Why did I--vain skeptic--fall for the too-good-to-be-true journalism of Stephen Glass?
By Jack Shafer
Posted Friday, May 15, 1998, at 12:30 AM PT
According to the Business Times of Singapore, there's a bond dealer at the New York firm of RBL who keeps a hand-held urinal at his desk so he never misses a market turn. And according to both the Independent and the Sunday Times of London, the booming Monica Lewinsky novelty market includes 3,000 items, such as "Monicondoms" (designed for oral sex), talking Lewinsky dolls, and Monica birthday cards ("I'll blow out your candle!").
Great stories, both false--cribbed from articles by Stephen Glass in the New Republic. Glass was fired last week by TNR after a Forbes reporter alerted TNR editor Charles Lane that an article about a teen-age computer hacker ("Hack Heaven," May 18) was full of fabrications, and Lane's own investigation confirmed that Glass had made things up wholesale in many New Republic pieces. (The details are in Forbes Digital Tool.)
Checking the Web and Lexis-Nexis for the people and organizations mentioned in Glass' articles, you do not come up empty-handed. Although there are often no references before Glass published his fantasies, there are often references afterward. These are generally in British publications--or publications in places to which Britain brought the benefits of advanced civilization, such as hack journalism.
Between the Web, Nexis, and the good old telephone, it took little effort to discredit such apparent Glass inventions as the National Memorabilia Convention, Monicondoms, or the investment firm RBL. Other untraceable organizations, publications, and individuals include Patriotic Profits, P.J. Hozell, Isaac Tyo, Climate Lookout, Truth in Science, the Association for the Advancement of Sound Water Policy, Jim Sackman, Back to Eden, Naked Truth, Ryan Hogin, Andrew Zubitsky, the "Newt-O-Meter," the First Church of George Herbert Walker Christ, the Committee for the Former President's Integrity, Steve Tellis, the Tellis Times, and the Commission to Restore the Presidency to Greatness.
Listed here, it all seems transparently bogus or at least deeply suspicious. Yet I'm embarrassed to confess that every Glass story passed my stink test when first published in the New Republic. Now, plowing through the big Nexis dump, my hindsight is golden. Glass moved monumental piles of bullshit past me, a vain skeptic. I shouldn't have believed his story about the alleged sex orgy staged by of a bunch of pot-smoking young Republicans at a D.C. convention. It's just too good to be true. And why weren't my suspicions aroused after three New Republic pieces discovering bizarre cults centered on implausible political figures? First, he documented the adoration of Paul Tsongas by "Susan," an 80-year-old Chicago widow with no last name. Then he discovered the First Church of George Herbert Walker Christ. Finally, he stumbled upon an Alan Greenspan Shrine at an investment firm.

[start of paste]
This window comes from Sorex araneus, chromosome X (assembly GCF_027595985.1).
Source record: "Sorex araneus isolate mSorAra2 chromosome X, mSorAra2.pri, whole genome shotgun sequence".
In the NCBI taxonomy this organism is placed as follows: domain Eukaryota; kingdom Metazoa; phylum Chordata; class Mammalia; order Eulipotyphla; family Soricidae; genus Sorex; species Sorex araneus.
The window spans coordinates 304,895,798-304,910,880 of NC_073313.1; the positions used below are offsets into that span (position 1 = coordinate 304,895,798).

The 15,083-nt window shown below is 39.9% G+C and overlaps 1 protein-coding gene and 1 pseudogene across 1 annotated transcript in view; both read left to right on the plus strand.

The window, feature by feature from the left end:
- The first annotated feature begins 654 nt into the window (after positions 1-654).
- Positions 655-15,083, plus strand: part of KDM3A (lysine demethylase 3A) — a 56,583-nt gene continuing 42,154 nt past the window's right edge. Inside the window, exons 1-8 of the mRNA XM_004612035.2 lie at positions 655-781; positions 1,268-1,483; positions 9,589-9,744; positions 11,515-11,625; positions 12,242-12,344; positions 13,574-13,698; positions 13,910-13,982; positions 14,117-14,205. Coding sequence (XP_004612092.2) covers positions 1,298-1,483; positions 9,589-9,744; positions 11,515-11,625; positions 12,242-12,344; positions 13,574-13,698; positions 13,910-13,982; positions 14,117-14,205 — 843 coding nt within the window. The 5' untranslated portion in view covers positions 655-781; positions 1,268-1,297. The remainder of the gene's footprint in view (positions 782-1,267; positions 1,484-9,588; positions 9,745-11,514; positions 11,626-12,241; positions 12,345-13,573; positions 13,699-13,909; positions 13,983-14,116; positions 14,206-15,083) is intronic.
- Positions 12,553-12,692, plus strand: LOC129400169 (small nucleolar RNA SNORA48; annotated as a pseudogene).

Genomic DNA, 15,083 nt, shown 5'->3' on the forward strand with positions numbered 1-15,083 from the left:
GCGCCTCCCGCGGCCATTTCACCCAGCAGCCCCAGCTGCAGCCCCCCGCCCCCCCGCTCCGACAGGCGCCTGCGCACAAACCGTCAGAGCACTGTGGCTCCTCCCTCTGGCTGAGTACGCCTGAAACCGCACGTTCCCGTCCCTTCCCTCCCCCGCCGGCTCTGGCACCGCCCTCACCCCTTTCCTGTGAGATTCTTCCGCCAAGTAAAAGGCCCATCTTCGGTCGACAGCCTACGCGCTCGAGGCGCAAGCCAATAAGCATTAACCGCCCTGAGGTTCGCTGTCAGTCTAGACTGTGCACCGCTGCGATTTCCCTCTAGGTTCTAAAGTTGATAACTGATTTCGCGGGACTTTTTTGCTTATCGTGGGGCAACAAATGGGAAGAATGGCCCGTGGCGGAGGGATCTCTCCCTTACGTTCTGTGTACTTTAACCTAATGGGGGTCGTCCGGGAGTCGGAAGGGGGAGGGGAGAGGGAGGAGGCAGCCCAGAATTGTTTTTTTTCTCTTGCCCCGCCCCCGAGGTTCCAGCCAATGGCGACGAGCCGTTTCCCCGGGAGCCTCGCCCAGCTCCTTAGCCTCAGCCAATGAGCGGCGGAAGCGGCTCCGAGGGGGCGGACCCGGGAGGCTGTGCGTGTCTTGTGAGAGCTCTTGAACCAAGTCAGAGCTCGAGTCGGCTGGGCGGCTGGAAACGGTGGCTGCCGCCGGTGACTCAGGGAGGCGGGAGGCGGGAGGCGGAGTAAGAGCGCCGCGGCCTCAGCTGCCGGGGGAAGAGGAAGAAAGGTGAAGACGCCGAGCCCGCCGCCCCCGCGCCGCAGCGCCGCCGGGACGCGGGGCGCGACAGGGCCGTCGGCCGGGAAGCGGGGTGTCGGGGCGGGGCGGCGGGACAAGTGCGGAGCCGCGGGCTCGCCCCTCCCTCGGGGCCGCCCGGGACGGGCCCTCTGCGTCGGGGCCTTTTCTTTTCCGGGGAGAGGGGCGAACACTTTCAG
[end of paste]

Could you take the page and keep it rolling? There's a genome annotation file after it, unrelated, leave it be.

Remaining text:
I can't say why the New Republic failed to catch Glass before Forbes did. Editor Lane declined to answer my questions. (The magazine's New York PR officer called with the magazine's regrets.) Glass could not be reached for comment. But I can speculate about my own failure to see what seems so clear in hindsight.
One explanation is that factoids such as the bondsman's portable urinal, which seem starkly implausible when presented alone, are less so when woven in with easier-to-believe fictions. Glass skillfully eases you in by "reporting" that assistants serve bond dealers lunch at their desks and do their Christmas shopping for them. Like the famous frog, you would jump out if dropped in boiling water but cook to death in water that heated up gradually.